Energy Efficiency Is Best Policy

Says American Council for an Energy-Efficient Economy

1 min read

OK. it's special pleasing by an organization that has a stake in the outcome. But still, the results of the ACEEE study released yesterday are plausible and important to always bear in mind, as the United States contemplates how to reduce dependence on fossil fuels and cut carbon emissions. Generally the cheapest way to do that, says ACEEE, is to improve the efficiency with which energy is used throughout the economy rather than increase the amount of energy delivered. In the electricity sector, it says, the cost of acquiring an added widget of efficiency has held fairly steady during the last five years  at about 2.5  cents per kilowatt-hour, while costs for new coal- or nuclear-generated electricity have gone up, along with virtually all other generating costs.

Generally, claims ACEEE, new generation will cost three or four times as much as improved  conservation.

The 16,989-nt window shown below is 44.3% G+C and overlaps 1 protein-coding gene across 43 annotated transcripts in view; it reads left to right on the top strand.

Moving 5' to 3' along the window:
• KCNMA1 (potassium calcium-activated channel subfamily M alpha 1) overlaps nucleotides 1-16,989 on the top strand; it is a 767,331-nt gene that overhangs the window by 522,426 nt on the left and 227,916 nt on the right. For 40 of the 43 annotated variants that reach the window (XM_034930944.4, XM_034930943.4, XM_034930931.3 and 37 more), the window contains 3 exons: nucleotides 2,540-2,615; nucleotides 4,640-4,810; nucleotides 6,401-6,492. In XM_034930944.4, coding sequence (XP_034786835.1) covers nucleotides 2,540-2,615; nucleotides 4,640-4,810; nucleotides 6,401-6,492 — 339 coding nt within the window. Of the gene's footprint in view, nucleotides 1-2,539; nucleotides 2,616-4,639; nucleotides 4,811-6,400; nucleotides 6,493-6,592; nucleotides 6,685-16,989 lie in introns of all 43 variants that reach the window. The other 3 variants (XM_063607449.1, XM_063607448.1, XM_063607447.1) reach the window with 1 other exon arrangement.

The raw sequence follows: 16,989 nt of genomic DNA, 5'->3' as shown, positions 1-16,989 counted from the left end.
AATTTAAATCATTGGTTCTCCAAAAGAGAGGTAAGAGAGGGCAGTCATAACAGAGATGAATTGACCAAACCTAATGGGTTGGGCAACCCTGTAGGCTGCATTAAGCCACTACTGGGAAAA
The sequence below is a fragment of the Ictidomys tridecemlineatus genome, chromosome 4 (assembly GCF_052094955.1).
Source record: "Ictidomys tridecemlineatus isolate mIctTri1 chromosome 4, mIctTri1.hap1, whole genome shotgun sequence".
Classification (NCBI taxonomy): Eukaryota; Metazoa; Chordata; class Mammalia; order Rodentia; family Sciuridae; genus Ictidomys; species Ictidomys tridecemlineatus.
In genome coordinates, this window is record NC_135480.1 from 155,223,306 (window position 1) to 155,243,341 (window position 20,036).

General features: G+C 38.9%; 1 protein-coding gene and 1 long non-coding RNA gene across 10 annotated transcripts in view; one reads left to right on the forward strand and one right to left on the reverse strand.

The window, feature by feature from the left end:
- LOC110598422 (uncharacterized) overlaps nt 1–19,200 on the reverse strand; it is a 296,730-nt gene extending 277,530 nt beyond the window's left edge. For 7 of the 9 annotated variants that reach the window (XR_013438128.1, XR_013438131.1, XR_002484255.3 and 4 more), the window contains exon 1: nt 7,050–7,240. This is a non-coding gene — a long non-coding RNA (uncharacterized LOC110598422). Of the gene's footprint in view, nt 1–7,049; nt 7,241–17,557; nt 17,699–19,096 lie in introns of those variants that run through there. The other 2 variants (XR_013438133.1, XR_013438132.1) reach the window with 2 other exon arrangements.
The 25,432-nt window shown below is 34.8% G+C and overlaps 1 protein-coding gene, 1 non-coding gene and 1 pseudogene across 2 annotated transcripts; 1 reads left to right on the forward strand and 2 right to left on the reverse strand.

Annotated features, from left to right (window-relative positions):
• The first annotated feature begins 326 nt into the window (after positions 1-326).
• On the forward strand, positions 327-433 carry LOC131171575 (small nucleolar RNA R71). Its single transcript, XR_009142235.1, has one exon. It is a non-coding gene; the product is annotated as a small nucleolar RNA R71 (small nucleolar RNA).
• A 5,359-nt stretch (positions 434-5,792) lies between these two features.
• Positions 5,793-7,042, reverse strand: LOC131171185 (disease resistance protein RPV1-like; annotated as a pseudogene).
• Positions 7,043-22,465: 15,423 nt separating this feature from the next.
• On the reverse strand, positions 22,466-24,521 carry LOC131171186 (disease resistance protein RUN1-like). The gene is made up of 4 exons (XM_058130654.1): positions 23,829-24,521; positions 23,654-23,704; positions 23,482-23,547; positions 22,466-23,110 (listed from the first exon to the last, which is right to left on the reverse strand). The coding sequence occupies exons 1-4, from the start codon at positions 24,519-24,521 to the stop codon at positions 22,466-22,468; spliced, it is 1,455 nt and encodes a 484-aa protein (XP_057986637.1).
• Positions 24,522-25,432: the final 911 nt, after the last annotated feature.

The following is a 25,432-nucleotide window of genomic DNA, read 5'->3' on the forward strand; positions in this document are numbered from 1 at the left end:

If you want to know precisely how ACEEE arrives at those figures don't ask me. Read the report.

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This photograph shows a car with the words “We Drive Solar” on the door, connected to a charging station. A windmill can be seen in the background.

The Dutch city of Utrecht is embracing vehicle-to-grid technology, an example of which is shown here—an EV connected to a bidirectional charger. The historic Rijn en Zon windmill provides a fitting background for this scene.

We Drive Solar

Hundreds of charging stations for electric vehicles dot Utrecht’s urban landscape in the Netherlands like little electric mushrooms. Unlike those you may have grown accustomed to seeing, many of these stations don’t just charge electric cars—they can also send power from vehicle batteries to the local utility grid for use by homes and businesses.

Debates over the feasibility and value of such vehicle-to-grid technology go back decades. Those arguments are not yet settled. But big automakers like Volkswagen, Nissan, and Hyundai have moved to produce the kinds of cars that can use such bidirectional chargers—alongside similar vehicle-to-home technology, whereby your car can power your house, say, during a blackout, as promoted by Ford with its new F-150 Lightning. Given the rapid uptake of electric vehicles, many people are thinking hard about how to make the best use of all that rolling battery power.

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